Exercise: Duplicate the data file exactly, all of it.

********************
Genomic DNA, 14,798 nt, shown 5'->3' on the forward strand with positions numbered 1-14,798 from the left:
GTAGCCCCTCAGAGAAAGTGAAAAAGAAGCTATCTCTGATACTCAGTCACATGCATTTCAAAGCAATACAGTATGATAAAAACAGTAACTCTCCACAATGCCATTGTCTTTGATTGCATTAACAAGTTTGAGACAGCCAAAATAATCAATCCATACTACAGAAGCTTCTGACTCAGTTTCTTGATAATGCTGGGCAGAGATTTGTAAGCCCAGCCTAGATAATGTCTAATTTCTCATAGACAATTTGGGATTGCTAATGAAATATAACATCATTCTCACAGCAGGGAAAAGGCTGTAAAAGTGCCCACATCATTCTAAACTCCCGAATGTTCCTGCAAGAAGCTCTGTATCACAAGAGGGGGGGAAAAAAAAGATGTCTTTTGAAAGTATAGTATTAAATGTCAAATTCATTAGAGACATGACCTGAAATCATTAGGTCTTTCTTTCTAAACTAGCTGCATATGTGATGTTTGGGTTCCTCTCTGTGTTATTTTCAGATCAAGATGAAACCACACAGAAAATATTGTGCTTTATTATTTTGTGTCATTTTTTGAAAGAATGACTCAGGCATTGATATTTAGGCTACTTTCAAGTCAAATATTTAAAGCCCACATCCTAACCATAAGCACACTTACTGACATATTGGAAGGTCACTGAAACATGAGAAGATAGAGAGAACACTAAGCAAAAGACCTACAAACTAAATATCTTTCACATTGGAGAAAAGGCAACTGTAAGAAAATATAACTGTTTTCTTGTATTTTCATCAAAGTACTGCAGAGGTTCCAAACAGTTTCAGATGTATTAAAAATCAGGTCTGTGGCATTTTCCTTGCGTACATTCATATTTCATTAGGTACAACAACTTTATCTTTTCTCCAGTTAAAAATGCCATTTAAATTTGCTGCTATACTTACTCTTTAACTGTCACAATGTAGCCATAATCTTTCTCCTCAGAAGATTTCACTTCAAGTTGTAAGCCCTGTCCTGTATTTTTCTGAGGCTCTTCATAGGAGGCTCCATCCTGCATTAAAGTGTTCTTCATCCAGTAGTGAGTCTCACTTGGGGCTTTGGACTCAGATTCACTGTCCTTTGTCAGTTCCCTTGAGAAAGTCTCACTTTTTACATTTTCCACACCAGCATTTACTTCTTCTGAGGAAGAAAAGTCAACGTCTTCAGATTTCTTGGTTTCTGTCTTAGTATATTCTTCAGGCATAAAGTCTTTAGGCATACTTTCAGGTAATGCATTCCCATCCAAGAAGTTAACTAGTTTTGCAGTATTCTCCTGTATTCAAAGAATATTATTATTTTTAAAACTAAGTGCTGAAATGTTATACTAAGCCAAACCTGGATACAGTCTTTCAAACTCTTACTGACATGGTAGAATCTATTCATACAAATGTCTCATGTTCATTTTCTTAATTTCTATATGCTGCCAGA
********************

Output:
Genomic DNA, 14,798 nt, shown 5'->3' on the forward strand with positions numbered 1-14,798 from the left:
GTAGCCCCTCAGAGAAAGTGAAAAAGAAGCTATCTCTGATACTCAGTCACATGCATTTCAAAGCAATACAGTATGATAAAAACAGTAACTCTCCACAATGCCATTGTCTTTGATTGCATTAACAAGTTTGAGACAGCCAAAATAATCAATCCATACTACAGAAGCTTCTGACTCAGTTTCTTGATAATGCTGGGCAGAGATTTGTAAGCCCAGCCTAGATAATGTCTAATTTCTCATAGACAATTTGGGATTGCTAATGAAATATAACATCATTCTCACAGCAGGGAAAAGGCTGTAAAAGTGCCCACATCATTCTAAACTCCCGAATGTTCCTGCAAGAAGCTCTGTATCACAAGAGGGGGGGAAAAAAAAGATGTCTTTTGAAAGTATAGTATTAAATGTCAAATTCATTAGAGACATGACCTGAAATCATTAGGTCTTTCTTTCTAAACTAGCTGCATATGTGATGTTTGGGTTCCTCTCTGTGTTATTTTCAGATCAAGATGAAACCACACAGAAAATATTGTGCTTTATTATTTTGTGTCATTTTTTGAAAGAATGACTCAGGCATTGATATTTAGGCTACTTTCAAGTCAAATATTTAAAGCCCACATCCTAACCATAAGCACACTTACTGACATATTGGAAGGTCACTGAAACATGAGAAGATAGAGAGAACACTAAGCAAAAGACCTACAAACTAAATATCTTTCACATTGGAGAAAAGGCAACTGTAAGAAAATATAACTGTTTTCTTGTATTTTCATCAAAGTACTGCAGAGGTTCCAAACAGTTTCAGATGTATTAAAAATCAGGTCTGTGGCATTTTCCTTGCGTACATTCATATTTCATTAGGTACAACAACTTTATCTTTTCTCCAGTTAAAAATGCCATTTAAATTTGCTGCTATACTTACTCTTTAACTGTCACAATGTAGCCATAATCTTTCTCCTCAGAAGATTTCACTTCAAGTTGTAAGCCCTGTCCTGTATTTTTCTGAGGCTCTTCATAGGAGGCTCCATCCTGCATTAAAGTGTTCTTCATCCAGTAGTGAGTCTCACTTGGGGCTTTGGACTCAGATTCACTGTCCTTTGTCAGTTCCCTTGAGAAAGTCTCACTTTTTACATTTTCCACACCAGCATTTACTTCTTCTGAGGAAGAAAAGTCAACGTCTTCAGATTTCTTGGTTTCTGTCTTAGTATATTCTTCAGGCATAAAGTCTTTAGGCATACTTTCAGGTAATGCATTCCCATCCAAGAAGTTAACTAGTTTTGCAGTATTCTCCTGTATTCAAAGAATATTATTATTTTTAAAACTAAGTGCTGAAATGTTATACTAAGCCAAACCTGGATACAGTCTTTCAAACTCTTACTGACATGGTAGAATCTATTCATACAAATGTCTCATGTTCATTTTCTTAATTTCTATATGCTGCCAGA